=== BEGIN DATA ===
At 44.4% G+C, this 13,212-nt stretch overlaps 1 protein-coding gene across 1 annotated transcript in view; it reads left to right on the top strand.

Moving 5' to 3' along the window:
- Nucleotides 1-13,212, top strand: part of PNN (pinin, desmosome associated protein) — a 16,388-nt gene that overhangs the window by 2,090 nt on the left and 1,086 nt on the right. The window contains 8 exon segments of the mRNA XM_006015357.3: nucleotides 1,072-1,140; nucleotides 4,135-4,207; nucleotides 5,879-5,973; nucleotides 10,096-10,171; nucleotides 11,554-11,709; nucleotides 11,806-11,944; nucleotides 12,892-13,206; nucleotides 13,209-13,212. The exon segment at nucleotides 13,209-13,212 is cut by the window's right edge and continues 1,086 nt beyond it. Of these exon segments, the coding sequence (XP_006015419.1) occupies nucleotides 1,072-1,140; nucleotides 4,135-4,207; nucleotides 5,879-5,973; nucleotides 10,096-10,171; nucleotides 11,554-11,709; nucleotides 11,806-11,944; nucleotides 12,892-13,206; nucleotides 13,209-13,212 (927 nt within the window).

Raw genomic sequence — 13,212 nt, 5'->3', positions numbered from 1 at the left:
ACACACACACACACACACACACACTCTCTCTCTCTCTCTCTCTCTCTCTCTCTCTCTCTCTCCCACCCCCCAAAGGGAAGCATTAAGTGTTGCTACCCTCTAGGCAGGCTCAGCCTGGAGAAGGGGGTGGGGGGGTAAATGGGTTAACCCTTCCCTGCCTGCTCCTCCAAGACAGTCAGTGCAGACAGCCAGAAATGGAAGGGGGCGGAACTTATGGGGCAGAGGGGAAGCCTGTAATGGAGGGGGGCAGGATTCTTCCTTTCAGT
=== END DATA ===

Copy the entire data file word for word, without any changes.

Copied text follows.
At 44.4% G+C, this 13,212-nt stretch overlaps 1 protein-coding gene across 1 annotated transcript in view; it reads left to right on the top strand.

Moving 5' to 3' along the window:
- Nucleotides 1-13,212, top strand: part of PNN (pinin, desmosome associated protein) — a 16,388-nt gene that overhangs the window by 2,090 nt on the left and 1,086 nt on the right. The window contains 8 exon segments of the mRNA XM_006015357.3: nucleotides 1,072-1,140; nucleotides 4,135-4,207; nucleotides 5,879-5,973; nucleotides 10,096-10,171; nucleotides 11,554-11,709; nucleotides 11,806-11,944; nucleotides 12,892-13,206; nucleotides 13,209-13,212. The exon segment at nucleotides 13,209-13,212 is cut by the window's right edge and continues 1,086 nt beyond it. Of these exon segments, the coding sequence (XP_006015419.1) occupies nucleotides 1,072-1,140; nucleotides 4,135-4,207; nucleotides 5,879-5,973; nucleotides 10,096-10,171; nucleotides 11,554-11,709; nucleotides 11,806-11,944; nucleotides 12,892-13,206; nucleotides 13,209-13,212 (927 nt within the window).

Raw genomic sequence — 13,212 nt, 5'->3', positions numbered from 1 at the left:
ACACACACACACACACACACACACTCTCTCTCTCTCTCTCTCTCTCTCTCTCTCTCTCTCTCCCACCCCCCAAAGGGAAGCATTAAGTGTTGCTACCCTCTAGGCAGGCTCAGCCTGGAGAAGGGGGTGGGGGGGTAAATGGGTTAACCCTTCCCTGCCTGCTCCTCCAAGACAGTCAGTGCAGACAGCCAGAAATGGAAGGGGGCGGAACTTATGGGGCAGAGGGGAAGCCTGTAATGGAGGGGGGCAGGATTCTTCCTTTCAGT